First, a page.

The point I’m trying to make her though, is that I want more logically inclined girls in YA. I want girls to be able to read stories about girls like them who are good with numbers, or science, or leadership, so they can feel validated in what they love to do. This is what YA heroines should be doing in the grand scheme of their stories. They should be helping real life girls pursue their passions, no matter how many people tell them they can’t because it’s not a girl’s job. And I think, against all odds, Tenley Lockwood is leading the charge.

Books, Sneak Peek Weekends

February Sneak Peek Weekend #3

This week’s Sneak Peek celebrates the ever-growing representation of mental illness in YA!

10 Things I Can See From Here

10 Things

I could easily admit that it was nicer and faster to take the train from Seattle to Vancouver. But the last time I took the train, a woman threw herself in front of it just outside Everett.

Author: Carrie Mac

Publisher: Knopf

Published: February 28, 2017

For Those Who LIked: All the Bright Places, Perks of Being a Wallflower, A Tragic Kind of Wonderful, History is All You Left Me, A List of Cages, Girl on the Train

If I were an agent/acquisitions editor, would I select this for publication based on the opening chapter?:

Absolutely.

This is a silly, subjective thing, but Mac immediately sets the setting of Seattle and Vancouver, which I automatically connect with because I’m somewhat of a West Coast girl. I’m already excited to get into her protagonist’s frame of mind, having at least somewhat been that girl traveling from Seattle to Vancouver island and back again before. Paired with the comforts of a familiar setting, the author throws in an overly anxious protagonist whose witnessed a traumatising event. This trauma is shocking and reading about a character grappling with witnessing a suicide is shocking and instantly pulls you in. There’s a lot of dynamic things going on in terms of character and setting development. I know what journey she needs to go on right away.

Like a lot of books I’ve read lately concerning mental illness, the protagonist is attending therapy right from the start. I will always have tons of respect for this, because therapists are not the enemy and teenagers need to be told there’s nothing wrong with asking for help. With this in mind, this gives me strong All the Bright Places vibes. It’s got very similar subject matter. Maeve is obsessed with death like Finch was, and on top of that, extra paranoid. She’s a sympathetic wreck and I feel for her.

Another little touch I appreciate is the chapter relates to a different way to die as Maeve does her obsessive research. I love these types of hooks because it makes me wanna know what the next chapter’s focus is. So many things in this novel’s opener just crooks a come hither finger at you and you have no other choice but to read on…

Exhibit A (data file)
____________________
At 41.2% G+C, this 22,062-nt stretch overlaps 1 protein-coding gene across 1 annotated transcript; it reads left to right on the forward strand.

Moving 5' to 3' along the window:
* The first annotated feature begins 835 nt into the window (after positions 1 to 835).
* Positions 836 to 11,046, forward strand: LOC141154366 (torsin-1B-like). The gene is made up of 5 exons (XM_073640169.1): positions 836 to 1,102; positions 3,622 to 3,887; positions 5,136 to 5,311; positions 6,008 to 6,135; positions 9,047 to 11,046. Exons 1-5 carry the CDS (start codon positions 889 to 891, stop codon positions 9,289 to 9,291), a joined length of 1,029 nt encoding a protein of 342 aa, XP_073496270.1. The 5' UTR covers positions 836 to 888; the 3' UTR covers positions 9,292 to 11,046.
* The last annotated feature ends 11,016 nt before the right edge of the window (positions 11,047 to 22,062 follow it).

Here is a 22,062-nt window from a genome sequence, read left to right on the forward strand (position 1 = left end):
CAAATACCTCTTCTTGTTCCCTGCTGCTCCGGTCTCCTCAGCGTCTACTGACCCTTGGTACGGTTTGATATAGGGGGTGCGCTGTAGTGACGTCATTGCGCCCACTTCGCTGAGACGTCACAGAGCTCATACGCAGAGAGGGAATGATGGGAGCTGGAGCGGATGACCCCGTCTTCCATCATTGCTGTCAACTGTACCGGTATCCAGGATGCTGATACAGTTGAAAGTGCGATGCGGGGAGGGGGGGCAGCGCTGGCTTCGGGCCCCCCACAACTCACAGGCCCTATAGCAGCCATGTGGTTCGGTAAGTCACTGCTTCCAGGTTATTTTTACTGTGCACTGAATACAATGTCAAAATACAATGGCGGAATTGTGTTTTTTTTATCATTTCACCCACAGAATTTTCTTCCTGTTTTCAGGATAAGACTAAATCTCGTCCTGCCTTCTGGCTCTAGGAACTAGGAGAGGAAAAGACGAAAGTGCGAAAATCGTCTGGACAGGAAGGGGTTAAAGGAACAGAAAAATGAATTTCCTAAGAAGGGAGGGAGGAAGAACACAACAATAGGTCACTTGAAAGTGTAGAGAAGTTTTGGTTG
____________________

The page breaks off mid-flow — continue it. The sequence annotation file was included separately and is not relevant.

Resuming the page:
I should also make a case for the fact that this features a wlw girl, something that wasn’t immediately obvious to me based purely on the opener. But I see so few queer plots featuring girls lately (without deliberately digging for it, which I don’t ordinarily do), we should be supporting these plots more often!

Optimists Die First

Optimists Die First

The first time I saw Bionic Man I was covered in sparkles.

Author: Susan Nielsen

Publisher: Tundra Books

Published: February 21, 2017

For Those Who Enjoyed: All the Bright Places, 10 Things I Can See From Here, Perks of Being a Wallflower

Would I select this for publication?:

I personally wouldn’t, simply because there’s too much going on. I don’t know where I’m supposed to look. There are far too many characters introduced right away and I can’t tell who I’m supposed to glom on to. Opening chapters should be reserved for the protagonist and because there’s so much going on here, I’m struggling to connect.

This opener also makes the mistake of describing what the protagonist is wearing, in detail, from the protagonist’s point of view. I hate this trope. There are better ways to describe characters’ appearances and I just happen to think a protagonist has more important things to do than talk about what everyone’s wearing.

It’s a shame, because I think the title is really great and what drew me in in the first place.

 

Bonus: A Tragic Kind of Wonderful

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My big brother, Nolan used to say everyone has a superpower. Not a skill you learned, but something you were born with.

Author: Eric Lindstrom

Publisher: Poppy (Hachette)

Published: February 7, 2017

For Those Who Enjoyed: All the Bright Places, Perks of Being a Wallflower, Mean Girls

You can read my full review of A Tragic Kind of Wonderful here!

 

What’s your favourite novel addressing mental illness?

 

Books, Sneak Peek Weekends

February Sneak Peek Weekends #2

This week’s sneak peek is another personal favourite theme of mine: murder most foul. Here are three of the latest YA releases featuring a couple murder mysteries…

A Good Idea

A Good Idea

I think it started with the seizure. Serena and I talked about it later, and she agreed that if Ann Russo hadn’t had an epileptic fit during the graduation ceremony, she would have been far less likely to contribute her own outburst to the proceedings. Something about the sight of Ann spasming on the ground, red hair gleaming against the aggressively green, meticulously manicured grass of the backfield, mouth opening and closing wordlessly like a fish, gave what had been until then an unnoteworthy ceremony  … a surreal quality that sent things firmly off the rails.

Author: Cristina Moracho

Publisher: Viking Children’s Books (Penguin Random House)

Published: February 28, 2017

For Those Who Enjoyed: Girl on the Train, Gone Girl, Castle, All the Bright Places, Cuckoo’s Calling, Allegedly, Asking For It

If I were an agent/acquisitions editor, would I select this for publication based on the opening chapter?: